It seems that during the medieval and renaissance periods, there was a good deal of crossover between the lute and the harp.  Lute/harp was a popular duet pairing, and a piece published in 1546 (Alonso Mudarra's "Fantasia que contrahaze la harpa en la manera de Ludovico") draws a comparison between the harp and, in this case, the vihuela (a more guitar-like relative of the lute).

Given this, it seems that early lute repertoire would be a very reasonable place to look to fill the gaping void that is our collection of early harp music (it just hasn't survived, folks, and that sucks).  So I've embarked on a new project (yeah, I'm still working on those other ones, they're going fine).  I've just started transcribing a collection of John Dowland's lute pieces for harp.  It's the Folger manuscript, and according to the Folger library it was recorded by Dowland himself between the years 1594 and 1600, which makes it oh-so-suitable for the SCA.

I'm arranging it for lap-harp, of course.  My harp has 22 strings and no levers - harps in Dowland's period had up to 26 strings and no levers, so my transcriptions will be faithful to what a harp-playing contemporary of Dowland's would have played in those respects, at least.  I'm tackling "Frog Galliard" first, and this one I'm practicing up while I transcribe it (although I'll play through all of them to make sure they work, I'll only practice up the best ones - there are 61 pieces in the MS!).  Here's David Taylor playing it on the archlute:

I'm so pleased with this music so far - it's so much fun to play!  I think this collection of transcriptions, if it keeps going well, could be a valuable contribution to the small-harp repretoire out there.  There's not much out there for small harps (particularly without levers), and what there is frankly is not that technically challenging.  The songs in the Folger MS range from fairly simple to blisteringly difficult with many many levels in between.  And there's a duet!  This will give more advanced players something to keep them interested, beginning players something to work through as they progress and damnit, it'll show the world that serious classical music can be played on the small harp!  It was in period!  Why the hell aren't we doing it anymore???

September 10, 2010

Dreaded Wrist Pain

If you're a musician (or a fighter, or a knitter, or a tennis player, etc...), you know how alarming wrist pain can be.  You start to notice a dull achey stripe down the center of the inside of your wrist, and the first thing that pops into your head is "OMG CARPAL TUNNEL!!!  I'LL NEVER PLAY THE HARP/SWORD/NEEDLES/RACKET AGAIN!!!"

This is usually not the case.  Normally, after a short freak-out, I just take this as a sign that I've been practicing too much and my wrist is tired.  I put the harp down for a day or two, and when I pick it back up, I concentrate on playing with a nice, healthy technique (WRISTS STRAIGHT!).  Some people will wear wrist braces for a while to make sure they're not torquing their wrists doing some other random thing.  This is smart.

So yesterday, I noticed the tell-tale wrist pain.  "WTF?" I thought, irritated.  "I've been living in unpacking-new-house-land for the past week!  I haven't touched my harp OR my needles OR my rapiers for at least that long!  Unfair!"  Seriously, the unpacking hasn't even been of the heavy-lifting variety.  By the end of the day, the pain was shooting all the way up to my shoulder.  So not cool.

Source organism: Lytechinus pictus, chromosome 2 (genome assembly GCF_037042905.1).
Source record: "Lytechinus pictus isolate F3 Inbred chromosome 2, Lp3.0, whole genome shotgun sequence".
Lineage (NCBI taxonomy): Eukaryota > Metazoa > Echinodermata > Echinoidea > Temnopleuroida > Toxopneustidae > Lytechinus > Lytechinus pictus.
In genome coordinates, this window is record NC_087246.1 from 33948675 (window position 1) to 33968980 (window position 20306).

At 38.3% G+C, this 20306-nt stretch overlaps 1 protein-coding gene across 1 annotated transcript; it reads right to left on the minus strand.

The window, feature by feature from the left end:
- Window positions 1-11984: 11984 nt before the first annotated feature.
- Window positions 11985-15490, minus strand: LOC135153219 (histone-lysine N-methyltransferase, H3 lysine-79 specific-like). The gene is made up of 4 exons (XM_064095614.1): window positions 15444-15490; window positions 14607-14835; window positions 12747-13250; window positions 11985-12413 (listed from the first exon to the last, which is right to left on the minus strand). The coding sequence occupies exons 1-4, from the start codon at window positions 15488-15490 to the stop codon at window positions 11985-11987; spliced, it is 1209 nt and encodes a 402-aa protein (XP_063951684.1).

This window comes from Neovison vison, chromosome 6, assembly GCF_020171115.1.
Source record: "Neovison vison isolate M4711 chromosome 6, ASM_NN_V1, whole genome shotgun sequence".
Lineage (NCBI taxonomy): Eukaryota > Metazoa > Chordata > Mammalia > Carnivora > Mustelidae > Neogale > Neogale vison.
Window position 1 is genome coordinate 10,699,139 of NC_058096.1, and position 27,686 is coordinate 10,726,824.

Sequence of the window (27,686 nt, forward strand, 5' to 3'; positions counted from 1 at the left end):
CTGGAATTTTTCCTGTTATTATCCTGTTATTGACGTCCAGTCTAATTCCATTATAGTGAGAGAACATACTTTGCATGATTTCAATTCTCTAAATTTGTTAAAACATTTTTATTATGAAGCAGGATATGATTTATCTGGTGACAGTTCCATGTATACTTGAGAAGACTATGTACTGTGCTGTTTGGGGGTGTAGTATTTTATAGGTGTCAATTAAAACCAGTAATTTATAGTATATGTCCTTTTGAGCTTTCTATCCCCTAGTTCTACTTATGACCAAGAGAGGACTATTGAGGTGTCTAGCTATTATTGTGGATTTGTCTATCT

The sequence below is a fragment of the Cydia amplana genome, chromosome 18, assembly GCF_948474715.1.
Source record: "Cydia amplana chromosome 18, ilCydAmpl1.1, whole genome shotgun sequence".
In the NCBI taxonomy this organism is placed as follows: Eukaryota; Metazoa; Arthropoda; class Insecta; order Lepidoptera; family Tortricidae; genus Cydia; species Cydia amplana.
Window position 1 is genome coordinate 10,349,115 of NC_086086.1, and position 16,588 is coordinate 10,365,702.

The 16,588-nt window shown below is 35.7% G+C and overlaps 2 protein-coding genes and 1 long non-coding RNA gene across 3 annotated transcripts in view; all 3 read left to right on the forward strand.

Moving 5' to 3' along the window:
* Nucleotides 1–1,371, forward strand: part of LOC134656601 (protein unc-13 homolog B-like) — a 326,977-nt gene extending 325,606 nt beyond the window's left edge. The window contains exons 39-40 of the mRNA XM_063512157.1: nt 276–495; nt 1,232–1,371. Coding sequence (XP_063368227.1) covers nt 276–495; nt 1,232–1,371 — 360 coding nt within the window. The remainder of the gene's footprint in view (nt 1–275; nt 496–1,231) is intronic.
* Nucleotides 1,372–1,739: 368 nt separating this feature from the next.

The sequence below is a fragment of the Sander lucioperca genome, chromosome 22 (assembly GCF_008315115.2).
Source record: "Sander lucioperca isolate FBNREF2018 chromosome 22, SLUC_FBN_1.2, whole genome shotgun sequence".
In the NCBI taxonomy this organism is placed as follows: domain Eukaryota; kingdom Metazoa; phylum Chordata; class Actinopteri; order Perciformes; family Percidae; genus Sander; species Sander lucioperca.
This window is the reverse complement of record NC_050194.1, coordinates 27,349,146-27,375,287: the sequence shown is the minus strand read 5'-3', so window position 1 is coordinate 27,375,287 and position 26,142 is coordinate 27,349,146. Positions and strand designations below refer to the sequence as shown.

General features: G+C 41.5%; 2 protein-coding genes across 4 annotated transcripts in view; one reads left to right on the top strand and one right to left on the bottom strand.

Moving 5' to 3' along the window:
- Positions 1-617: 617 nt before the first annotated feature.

So here's a tip for people who have alarming, unexplainable wrist pain - examine how you sleep!  Turns out I was sleeping on my side with my bottom shoulder thrust forward underneath me and my arm curled up around me with my wrist hooked around my neck.  It was ugly.  Trying to find another comfortable way to sleep was uglier.  But hey, now my wrist feels fine!

It's something most of us don't think about, but really - when you spend 8 hours every night ganking the buhjeezus out of your wrist, good harp technique will only get you so far.  And if you sleep as hard as I wish I did, try wearing wrist braces to sleep one night, and see what it won't let you do.  It's enlightening.

September 06, 2010

What's Isolde working on?

I'm too uninspired/buried in unpacking (just moved!  w00t!) to dredge up a focused or, like, y'know, interesting post, but I'm going to post sort of a generic "no really, I'm not just slacking" update mostly to keep myself feeling like I'm getting somewhere.  Right.

So what's Isolde working on?

Three Words:  This is a song by Mistress Eliane Halevey from Northshield.  It's gorgeous, it reminds me of Northshield, and I wanted to have it under my belt.  So I wrote a harp part for it, and I almost have it performance-ready.  When Eliane sings this, she has a drummer or the audience accompany her with a simple beat and sings it acapella - it works really well.  So I've incorporated that beat into the harp part, which is hella fun.  The harp part itself is meant to build in intensity as the song moves forward, and I really hope I achieved that.  Performance will tell.

Goliard:  Doña Antonia Santiago da Lagos, of Ansteorra, wrote a poem for the occasion of Master Thomas of Tenby's baronial investiture.  It stuck with me, I wanted it under my belt as an "Ansteorra" song, and so I'm setting it to music.  It's metrically similar to "Frog Goliard," so I'm making it a sort of goliard/coranto...thing.  I'm hoping to have it done by Ealdormere's coronation at the end of the month, but who knows.

Clarseach:   I have one.  It needs new strings.  I have new strings.  I need to put the strings on the harp.  And then....then, my friends, there will be hella posting, cuz I have ideas!  MBWAHAHAHAHAHAAAAA!!!